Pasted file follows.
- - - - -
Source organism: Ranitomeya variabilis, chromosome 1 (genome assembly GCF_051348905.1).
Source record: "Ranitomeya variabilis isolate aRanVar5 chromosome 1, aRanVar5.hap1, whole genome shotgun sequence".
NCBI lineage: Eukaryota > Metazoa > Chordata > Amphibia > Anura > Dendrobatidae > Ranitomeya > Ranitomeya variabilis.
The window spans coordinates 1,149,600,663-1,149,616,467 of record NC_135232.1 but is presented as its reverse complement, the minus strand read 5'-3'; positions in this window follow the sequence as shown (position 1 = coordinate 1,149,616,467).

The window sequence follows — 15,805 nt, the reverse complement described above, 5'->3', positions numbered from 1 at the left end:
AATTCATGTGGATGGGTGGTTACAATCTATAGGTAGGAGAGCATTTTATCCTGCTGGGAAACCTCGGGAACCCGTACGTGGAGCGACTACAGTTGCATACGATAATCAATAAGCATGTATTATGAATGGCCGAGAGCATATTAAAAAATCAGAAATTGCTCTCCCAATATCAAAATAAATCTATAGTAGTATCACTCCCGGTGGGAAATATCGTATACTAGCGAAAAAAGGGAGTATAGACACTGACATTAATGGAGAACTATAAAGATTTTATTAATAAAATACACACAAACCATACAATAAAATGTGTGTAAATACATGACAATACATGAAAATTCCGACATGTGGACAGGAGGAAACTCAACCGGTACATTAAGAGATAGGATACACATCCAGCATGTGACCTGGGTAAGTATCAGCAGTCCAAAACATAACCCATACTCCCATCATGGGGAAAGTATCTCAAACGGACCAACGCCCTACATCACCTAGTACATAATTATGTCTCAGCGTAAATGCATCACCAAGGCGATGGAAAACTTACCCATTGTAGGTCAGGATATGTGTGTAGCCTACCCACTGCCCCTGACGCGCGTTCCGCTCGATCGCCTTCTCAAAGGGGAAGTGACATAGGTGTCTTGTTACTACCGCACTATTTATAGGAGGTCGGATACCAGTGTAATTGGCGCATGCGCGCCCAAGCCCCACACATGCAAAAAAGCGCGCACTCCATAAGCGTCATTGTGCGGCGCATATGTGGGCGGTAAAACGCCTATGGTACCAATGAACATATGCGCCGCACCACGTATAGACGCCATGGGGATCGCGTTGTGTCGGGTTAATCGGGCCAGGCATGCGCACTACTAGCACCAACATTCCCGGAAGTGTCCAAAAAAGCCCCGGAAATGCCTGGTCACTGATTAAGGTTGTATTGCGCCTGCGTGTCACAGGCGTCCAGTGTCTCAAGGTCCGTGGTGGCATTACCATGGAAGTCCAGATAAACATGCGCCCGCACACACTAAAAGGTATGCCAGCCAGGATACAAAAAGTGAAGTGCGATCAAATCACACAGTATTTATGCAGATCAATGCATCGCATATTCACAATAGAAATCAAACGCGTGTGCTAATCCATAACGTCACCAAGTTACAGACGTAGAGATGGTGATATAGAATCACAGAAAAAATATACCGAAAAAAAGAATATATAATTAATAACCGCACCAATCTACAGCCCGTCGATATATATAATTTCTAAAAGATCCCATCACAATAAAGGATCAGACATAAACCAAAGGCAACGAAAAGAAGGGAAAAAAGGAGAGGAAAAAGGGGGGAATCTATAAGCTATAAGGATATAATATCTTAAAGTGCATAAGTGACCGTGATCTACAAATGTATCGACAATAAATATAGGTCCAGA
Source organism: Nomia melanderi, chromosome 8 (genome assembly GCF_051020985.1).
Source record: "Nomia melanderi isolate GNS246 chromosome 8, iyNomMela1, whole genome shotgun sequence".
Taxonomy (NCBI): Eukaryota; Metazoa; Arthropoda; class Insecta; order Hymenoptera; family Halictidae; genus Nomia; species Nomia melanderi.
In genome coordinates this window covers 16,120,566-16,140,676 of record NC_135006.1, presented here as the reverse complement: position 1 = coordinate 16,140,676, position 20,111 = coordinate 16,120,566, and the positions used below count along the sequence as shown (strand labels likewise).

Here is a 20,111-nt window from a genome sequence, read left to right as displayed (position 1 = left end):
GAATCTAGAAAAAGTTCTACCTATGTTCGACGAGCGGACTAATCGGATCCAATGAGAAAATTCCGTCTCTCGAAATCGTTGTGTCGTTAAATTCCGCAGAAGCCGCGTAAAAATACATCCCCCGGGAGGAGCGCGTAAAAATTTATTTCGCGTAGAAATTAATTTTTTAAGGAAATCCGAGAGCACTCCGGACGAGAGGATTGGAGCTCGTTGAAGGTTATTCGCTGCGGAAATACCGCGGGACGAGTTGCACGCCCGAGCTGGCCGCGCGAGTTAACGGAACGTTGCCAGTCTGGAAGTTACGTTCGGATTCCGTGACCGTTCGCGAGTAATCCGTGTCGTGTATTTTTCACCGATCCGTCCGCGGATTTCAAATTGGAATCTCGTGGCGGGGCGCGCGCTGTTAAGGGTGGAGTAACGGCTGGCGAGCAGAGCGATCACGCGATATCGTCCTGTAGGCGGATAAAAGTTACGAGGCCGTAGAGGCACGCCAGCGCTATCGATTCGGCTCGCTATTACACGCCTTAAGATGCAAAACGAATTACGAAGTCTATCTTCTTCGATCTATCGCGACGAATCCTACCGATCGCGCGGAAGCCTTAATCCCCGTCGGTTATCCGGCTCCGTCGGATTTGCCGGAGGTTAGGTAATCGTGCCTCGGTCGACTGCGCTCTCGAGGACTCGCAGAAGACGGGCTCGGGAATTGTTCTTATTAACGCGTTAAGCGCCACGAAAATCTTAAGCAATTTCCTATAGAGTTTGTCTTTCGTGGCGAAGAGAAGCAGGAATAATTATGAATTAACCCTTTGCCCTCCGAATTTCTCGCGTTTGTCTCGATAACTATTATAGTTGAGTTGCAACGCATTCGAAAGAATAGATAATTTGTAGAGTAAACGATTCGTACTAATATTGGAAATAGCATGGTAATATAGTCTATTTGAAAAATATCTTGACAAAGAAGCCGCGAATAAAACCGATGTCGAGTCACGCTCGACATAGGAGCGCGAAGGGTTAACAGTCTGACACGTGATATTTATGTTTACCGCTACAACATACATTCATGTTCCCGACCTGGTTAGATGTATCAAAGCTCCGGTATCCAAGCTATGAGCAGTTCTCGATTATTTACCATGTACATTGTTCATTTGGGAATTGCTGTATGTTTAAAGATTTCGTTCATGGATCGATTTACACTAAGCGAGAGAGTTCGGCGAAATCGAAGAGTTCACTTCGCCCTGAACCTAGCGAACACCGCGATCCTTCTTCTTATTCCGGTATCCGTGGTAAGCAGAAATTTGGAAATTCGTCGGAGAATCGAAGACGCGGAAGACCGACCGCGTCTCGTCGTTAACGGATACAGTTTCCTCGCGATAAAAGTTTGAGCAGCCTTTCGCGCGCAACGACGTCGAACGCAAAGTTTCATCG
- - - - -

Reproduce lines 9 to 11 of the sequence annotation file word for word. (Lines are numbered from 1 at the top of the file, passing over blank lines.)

Taxonomy (NCBI): Eukaryota; Metazoa; Arthropoda; class Insecta; order Hymenoptera; family Halictidae; genus Nomia; species Nomia melanderi.
In genome coordinates this window covers 16,120,566-16,140,676 of record NC_135006.1, presented here as the reverse complement: position 1 = coordinate 16,140,676, position 20,111 = coordinate 16,120,566, and the positions used below count along the sequence as shown (strand labels likewise).

Here is a 20,111-nt window from a genome sequence, read left to right as displayed (position 1 = left end):